Agile or not: When which method is the right one

With rapid technological progress, innovation projects in companies have become increasingly complex. That’s why, in many cases, the path to the goal today can no longer be achieved with classic working methods, but rather through agile project management. What matters here is how to make the right decision.

According to the motto “We’ve always done it this way”, many companies stick to tried-and-tested project management methods even in the age of digitalization. But more and more often they are finding that they are too slow this way or even fail. Likewise, there are companies that try to apply new innovation methods to all projects – and likewise fail to achieve their goal. What is the reason for this? Quite simply, every project requires an individual approach. In principle, however, the degree of complexity of a task determines which working methods are used. The more complex the task, the more suitable agile project management methods are. In fact, many companies do not even realize in advance whether a project is to be classified as “simple” or “difficult”. But they must make this classification in order to select the implementation method that will lead to success.

Simple or complex? Here’s how to properly classify projects

When determining the degree of difficulty of a project and selecting project management methods, the so-called Stacey Matrix developed by the British professor of management Ralph Douglas Stacey provides important assistance.

  • According to this matrix, simple projects are characterized by the fact that both the requirements and the way to fulfill them are clear. When carrying out a simple project, companies can therefore rely on proven routines and classic project management methods.
  • Even with complicated projects, a large part of the procedure and also the required technology are predefined. Classic examples of complicated projects include production lines in the automotive industry.
  • Complex projects – e.g. software solutions – on the other hand, whose “what?” and “how?” are not obvious, require agile methods. This is the only way a company can react very flexibly to changes.

Small steps to great success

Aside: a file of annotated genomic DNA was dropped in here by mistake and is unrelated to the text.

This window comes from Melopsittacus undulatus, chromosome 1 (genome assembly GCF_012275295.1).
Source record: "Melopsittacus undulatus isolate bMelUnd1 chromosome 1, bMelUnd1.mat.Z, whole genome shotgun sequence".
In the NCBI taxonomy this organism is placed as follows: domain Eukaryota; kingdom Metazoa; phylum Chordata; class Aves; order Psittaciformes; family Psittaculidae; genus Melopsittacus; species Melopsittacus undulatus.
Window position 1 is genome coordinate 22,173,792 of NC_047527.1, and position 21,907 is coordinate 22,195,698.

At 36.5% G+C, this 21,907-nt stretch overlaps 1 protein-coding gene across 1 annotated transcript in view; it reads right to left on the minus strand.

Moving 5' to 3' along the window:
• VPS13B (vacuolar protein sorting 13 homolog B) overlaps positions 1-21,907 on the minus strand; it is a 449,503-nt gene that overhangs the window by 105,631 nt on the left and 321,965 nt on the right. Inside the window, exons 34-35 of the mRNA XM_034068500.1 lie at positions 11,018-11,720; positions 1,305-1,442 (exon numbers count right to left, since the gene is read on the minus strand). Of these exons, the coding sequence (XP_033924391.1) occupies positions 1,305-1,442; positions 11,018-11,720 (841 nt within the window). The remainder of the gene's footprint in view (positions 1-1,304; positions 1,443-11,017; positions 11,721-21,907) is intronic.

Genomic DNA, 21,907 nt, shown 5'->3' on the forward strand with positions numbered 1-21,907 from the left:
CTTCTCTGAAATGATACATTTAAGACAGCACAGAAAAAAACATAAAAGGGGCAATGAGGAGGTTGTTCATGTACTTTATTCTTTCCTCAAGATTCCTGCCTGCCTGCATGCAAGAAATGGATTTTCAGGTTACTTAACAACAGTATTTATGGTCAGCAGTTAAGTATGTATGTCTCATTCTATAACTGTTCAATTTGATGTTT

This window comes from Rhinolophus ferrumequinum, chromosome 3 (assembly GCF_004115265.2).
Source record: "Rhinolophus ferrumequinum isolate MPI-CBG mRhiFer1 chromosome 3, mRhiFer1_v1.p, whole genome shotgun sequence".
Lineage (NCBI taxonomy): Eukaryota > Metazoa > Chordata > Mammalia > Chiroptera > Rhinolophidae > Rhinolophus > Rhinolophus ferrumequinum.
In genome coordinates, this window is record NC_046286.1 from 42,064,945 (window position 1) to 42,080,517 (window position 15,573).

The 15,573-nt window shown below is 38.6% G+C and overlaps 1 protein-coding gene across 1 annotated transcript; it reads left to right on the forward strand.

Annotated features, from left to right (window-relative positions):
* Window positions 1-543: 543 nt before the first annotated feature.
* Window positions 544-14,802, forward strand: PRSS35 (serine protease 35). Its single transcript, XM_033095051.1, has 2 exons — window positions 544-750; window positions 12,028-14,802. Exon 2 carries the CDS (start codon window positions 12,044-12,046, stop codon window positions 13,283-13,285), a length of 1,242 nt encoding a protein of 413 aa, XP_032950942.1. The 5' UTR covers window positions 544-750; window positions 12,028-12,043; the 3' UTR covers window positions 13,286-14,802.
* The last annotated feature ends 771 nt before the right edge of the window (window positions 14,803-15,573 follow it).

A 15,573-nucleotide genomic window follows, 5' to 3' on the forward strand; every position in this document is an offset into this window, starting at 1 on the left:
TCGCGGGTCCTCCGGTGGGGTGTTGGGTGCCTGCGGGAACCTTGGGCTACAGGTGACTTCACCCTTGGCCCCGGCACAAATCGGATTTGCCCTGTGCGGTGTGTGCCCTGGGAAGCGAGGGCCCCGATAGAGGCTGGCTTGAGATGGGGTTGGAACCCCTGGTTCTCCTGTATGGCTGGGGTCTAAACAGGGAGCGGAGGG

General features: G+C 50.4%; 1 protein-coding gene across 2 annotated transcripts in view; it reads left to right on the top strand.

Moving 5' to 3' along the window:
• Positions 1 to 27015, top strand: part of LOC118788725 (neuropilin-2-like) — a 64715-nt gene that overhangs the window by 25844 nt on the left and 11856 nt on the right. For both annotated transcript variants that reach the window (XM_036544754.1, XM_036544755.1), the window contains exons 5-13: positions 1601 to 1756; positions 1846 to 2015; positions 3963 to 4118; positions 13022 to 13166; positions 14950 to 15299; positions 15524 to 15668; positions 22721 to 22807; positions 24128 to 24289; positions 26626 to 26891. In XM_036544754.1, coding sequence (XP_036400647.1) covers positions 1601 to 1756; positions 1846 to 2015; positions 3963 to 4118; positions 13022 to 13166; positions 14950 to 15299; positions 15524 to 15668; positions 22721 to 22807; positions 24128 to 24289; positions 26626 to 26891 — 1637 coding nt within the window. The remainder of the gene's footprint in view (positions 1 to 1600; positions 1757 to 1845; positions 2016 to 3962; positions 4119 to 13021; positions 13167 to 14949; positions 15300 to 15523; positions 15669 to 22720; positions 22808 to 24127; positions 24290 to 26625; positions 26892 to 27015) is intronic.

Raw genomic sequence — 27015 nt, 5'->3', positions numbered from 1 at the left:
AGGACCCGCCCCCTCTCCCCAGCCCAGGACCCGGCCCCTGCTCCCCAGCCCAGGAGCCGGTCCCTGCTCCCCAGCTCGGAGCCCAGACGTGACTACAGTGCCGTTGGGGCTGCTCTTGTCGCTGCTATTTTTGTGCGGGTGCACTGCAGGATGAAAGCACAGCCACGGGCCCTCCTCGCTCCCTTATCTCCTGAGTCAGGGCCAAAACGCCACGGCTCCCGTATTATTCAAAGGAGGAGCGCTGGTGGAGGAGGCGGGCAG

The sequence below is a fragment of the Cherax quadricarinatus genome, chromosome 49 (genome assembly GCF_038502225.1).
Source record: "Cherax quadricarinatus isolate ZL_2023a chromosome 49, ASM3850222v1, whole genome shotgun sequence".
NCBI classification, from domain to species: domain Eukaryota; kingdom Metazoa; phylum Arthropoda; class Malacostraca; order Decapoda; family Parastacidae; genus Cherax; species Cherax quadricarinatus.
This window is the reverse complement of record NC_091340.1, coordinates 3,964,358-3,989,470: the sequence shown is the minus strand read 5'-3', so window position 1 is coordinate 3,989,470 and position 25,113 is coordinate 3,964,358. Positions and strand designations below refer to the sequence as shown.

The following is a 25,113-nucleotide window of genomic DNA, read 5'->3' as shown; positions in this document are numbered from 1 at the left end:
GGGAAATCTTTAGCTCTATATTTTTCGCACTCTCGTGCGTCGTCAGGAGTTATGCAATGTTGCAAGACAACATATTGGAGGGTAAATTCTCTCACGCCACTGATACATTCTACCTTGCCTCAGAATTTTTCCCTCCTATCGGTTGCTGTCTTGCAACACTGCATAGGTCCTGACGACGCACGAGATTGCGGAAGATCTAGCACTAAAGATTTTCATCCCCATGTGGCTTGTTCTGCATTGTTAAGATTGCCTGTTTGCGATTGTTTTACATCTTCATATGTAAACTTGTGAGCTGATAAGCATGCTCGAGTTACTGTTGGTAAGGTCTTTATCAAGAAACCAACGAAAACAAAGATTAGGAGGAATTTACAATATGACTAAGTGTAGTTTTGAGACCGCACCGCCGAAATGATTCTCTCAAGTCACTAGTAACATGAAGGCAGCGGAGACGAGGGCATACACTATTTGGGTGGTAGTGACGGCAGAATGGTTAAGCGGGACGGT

There are still many reservations about agile methods, especially in established companies. However, agile methods should not be confused with a haphazard approach. Due to the small-step approach with frequent customer feedback, agile methods are extremely precise – just in very short steps. In this way, a company remains flexible in new projects and does not run in the wrong direction for too long.

By the way, many startups inevitably use agile methods for complex projects because the company’s development speed is very much tied to customer feedback. These methods put them in a position to try out as many ideas as possible in as short a time as possible. In this way, they come closer to the specified goal or their vision step by step – sometimes in a roundabout way.

When deciding for or against an agile approach, it can be useful to get outside support. As part of the Start-in Factory, the innovation coaches of the Digital Hub Logistics advise companies or their start-ins on when user-centric innovation methods or agile project management make sense and select suitable innovation modules to enable the companies to use these methods. These include design thinking, lean start-up – for example, the concept of the Minimal Viable Product (MVP) – and lean innovation or Scrum. Experts from the hub, as well as external service providers if required, provide companies with a comprehensive introduction to the topic. The innovation coach also ensures that the methods are applied consistently and correctly during the innovation process. This pays off: Studies show that agile companies more often have above-average margins and grow faster than average.

The example of Start-in BG.evolution illustrates very well how agile methods can be used to achieve rapid implementation success in medium-sized companies: The start-in relies in particular on Minimal Viable Products – a term from Silicon Valley. Here, the product is developed step by step and again on the basis of feedback from customers.